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Stores Launch Gender Neutral Toys

The toy business tackles social issues.

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A recent trend shows some toy manufacturers following along with the social and political issues regarding gender. Gender is, in fact, a linguistic issue. Words are either masculine, feminine, or neuter. This isn’t as big an issue in English as it is in some other languages, but consider the pronouns he, she, and it. When referring to people, though, gender has traditionally just meant sex — male or female. However, some see biological sex and gender identity as two separate issues and don’t believe that gender is set in stone. For them, children born male can be girls if they feel like it and vice versa, and that’s assuming they stick to the traditional two genders. Seemingly on the bandwagon already, Mattel, producer of the iconic Barbie line of dolls, has launched a genderless toy that can morph into male or female with a supplied set of accessories. Hasbro recently introduced Ms. Monopoly, a game in which women make more money than men. Under pressure, the country of France has announced a gender-related “charter of voluntary commitments” for toy manufacturers and retailers to follow.

French Toy Departments

French officials claim that gendered toys – the Barbie series, Ken and Skipper, G.I. Joe action figures, science kits, and kitchen play sets – cause pain and suffering to the children who receive them. France has established guidelines on how to market, advertise, and display toys, as well as helping consumers find the best toy without attaching gender labels. Sales associates are now asked to inquire the child’s age – not preference or gender.

Agnes Pannier-Runacher, France’s secretary of state for economy and finance, spoke with the media and claimed that science-themed games and toys usually target boys while advertisers drive the sales of trinkets and domestic-themed products to girls – which results in “excluding” both.

Ms. Monopoly

In early September, the Ms. Monopoly board game hit store shelves intending to give girls and women a head start over boys and men. In the classic Monopoly game, each player was allowed the same starting bank and the same chances of receiving a windfall of cash or risk of financial punishment. The game did not have different rules for each gender.

Ms. Monopoly altered both the rules and added financial advantages for females only:

  • Female players get a starting bank of $1,900 compared with $1,500 for male players.
  • Girls also get $240 each time they pass “Go” on the board, while boys get just $200.
  • Instead of acquiring property, the winner will have invested in female entrepreneurs.

Critics of the new version of Monopoly claim that the game sends the message that girls and women cannot get ahead on their own merits and must receive subsidies to level the playing field. Christine Sypnowich, feminist scholar and head of the philosophy department at Queens College, advised, “It’s unhelpful to portray women as needing special advantages. What women need is to be treated as equals with respect.”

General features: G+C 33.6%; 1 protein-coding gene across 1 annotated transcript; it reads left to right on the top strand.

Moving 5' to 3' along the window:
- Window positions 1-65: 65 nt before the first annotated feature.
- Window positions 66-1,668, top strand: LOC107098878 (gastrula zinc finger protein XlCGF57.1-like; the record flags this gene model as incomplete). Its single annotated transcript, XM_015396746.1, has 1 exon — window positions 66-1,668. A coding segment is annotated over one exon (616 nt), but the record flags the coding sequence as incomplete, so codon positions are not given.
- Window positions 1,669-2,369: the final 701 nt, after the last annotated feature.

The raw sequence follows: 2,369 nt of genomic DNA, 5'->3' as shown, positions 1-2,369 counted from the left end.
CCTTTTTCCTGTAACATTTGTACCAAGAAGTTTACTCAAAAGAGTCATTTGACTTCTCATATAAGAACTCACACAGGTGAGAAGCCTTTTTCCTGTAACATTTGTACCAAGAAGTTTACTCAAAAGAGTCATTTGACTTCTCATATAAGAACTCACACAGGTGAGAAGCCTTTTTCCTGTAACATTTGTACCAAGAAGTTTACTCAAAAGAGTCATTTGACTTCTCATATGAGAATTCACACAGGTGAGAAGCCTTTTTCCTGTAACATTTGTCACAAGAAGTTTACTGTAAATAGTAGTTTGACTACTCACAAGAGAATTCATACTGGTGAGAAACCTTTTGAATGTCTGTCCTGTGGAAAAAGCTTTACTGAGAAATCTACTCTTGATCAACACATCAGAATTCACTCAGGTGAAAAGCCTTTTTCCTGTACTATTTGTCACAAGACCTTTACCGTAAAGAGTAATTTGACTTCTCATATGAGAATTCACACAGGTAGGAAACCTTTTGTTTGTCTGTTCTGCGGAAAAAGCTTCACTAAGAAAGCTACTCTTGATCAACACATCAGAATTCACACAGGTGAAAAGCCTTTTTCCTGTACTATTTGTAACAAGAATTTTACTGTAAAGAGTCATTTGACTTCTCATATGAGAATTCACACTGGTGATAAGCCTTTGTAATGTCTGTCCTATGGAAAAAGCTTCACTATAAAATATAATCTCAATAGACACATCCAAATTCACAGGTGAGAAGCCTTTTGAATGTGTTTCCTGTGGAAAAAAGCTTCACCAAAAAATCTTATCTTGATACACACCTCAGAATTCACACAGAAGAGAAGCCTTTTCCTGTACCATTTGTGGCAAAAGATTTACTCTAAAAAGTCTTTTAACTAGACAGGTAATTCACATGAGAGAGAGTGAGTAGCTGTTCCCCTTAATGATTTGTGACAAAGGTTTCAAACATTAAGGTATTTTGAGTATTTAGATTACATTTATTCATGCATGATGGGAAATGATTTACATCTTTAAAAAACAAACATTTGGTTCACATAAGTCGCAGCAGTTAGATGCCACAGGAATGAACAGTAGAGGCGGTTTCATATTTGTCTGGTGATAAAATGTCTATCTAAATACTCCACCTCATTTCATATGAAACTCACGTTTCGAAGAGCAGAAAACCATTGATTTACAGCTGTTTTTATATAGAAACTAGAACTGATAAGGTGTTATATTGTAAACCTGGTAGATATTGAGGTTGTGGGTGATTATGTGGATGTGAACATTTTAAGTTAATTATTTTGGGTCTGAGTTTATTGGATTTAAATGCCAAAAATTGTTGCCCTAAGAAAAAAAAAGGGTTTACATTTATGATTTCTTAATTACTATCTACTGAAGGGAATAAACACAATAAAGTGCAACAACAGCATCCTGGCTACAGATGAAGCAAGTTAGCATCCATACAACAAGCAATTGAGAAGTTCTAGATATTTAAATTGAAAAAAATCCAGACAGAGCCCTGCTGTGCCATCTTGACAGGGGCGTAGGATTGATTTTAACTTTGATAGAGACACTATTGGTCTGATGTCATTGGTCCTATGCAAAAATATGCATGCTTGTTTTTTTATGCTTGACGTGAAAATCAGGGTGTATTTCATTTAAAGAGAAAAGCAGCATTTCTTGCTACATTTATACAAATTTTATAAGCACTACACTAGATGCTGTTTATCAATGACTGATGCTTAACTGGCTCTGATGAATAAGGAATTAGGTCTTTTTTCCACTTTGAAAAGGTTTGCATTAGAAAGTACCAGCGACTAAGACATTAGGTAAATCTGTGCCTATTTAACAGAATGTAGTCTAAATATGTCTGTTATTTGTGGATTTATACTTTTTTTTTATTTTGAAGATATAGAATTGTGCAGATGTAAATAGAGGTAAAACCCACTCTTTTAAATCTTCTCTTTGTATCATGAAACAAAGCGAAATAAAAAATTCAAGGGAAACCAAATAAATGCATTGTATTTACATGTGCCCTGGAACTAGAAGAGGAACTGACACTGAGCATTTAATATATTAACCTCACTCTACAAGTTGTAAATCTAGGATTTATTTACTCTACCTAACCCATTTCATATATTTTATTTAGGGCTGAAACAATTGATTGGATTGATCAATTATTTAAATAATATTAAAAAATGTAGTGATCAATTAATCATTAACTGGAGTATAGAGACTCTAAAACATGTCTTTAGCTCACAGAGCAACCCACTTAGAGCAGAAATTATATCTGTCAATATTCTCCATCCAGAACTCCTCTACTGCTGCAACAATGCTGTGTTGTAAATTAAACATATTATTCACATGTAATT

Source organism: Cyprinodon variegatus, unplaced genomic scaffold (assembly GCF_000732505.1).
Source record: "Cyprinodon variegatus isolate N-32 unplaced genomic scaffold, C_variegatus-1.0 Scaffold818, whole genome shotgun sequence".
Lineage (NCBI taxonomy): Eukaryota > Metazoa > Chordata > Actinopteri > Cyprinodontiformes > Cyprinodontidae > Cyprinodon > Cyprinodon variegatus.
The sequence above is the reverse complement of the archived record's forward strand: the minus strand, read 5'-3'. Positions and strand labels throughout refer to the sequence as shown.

Gender Neutral Doll

Mattel rolled out a gender-fluid doll this past week, which allows children to style the doll according to any gender expression, or to have it remain gender-neutral. The company’s iconic Barbie doll has often been criticized for promoting an unrealistic ideal for girls, but supporters say the doll has always been about promoting the idea that women can be anything they dream of being. In the late 1960s, Barbie was an astronaut and then, apparently, the sky was the limit. Barbie introduced to young girls over 180 careers, including scientist, first responder, physician, game developer, and yes, president. Creator Ruth Handler said, “My whole philosophy of Barbie was that through the doll, a little girl could be anything she wanted to be. Barbie always represented the fact that a woman has choices.”

This new line of dolls presents more choices for children, but will the trend end as swiftly as it began?  Perhaps toymakers will simply revert to what sells and not what social issues dominate the front pages of the global news. Only time will tell.

Sarah Cowgill

National Columnist at and Sarah has been a writer in the political and corporate worlds for over 25 years. As a sought-after speech writer, her clients included CEOs, U.S. Senators, Congressmen, Governors, and even a Vice President. She’s worked as Contributing Editor at Scottsdale Life, a news reporter for the Journal and Courier, and guest opinion political writer for numerous publications nationwide. A born storyteller, Sarah has published a full-length book and is currently finishing a quirky, sarcastic, second novel.

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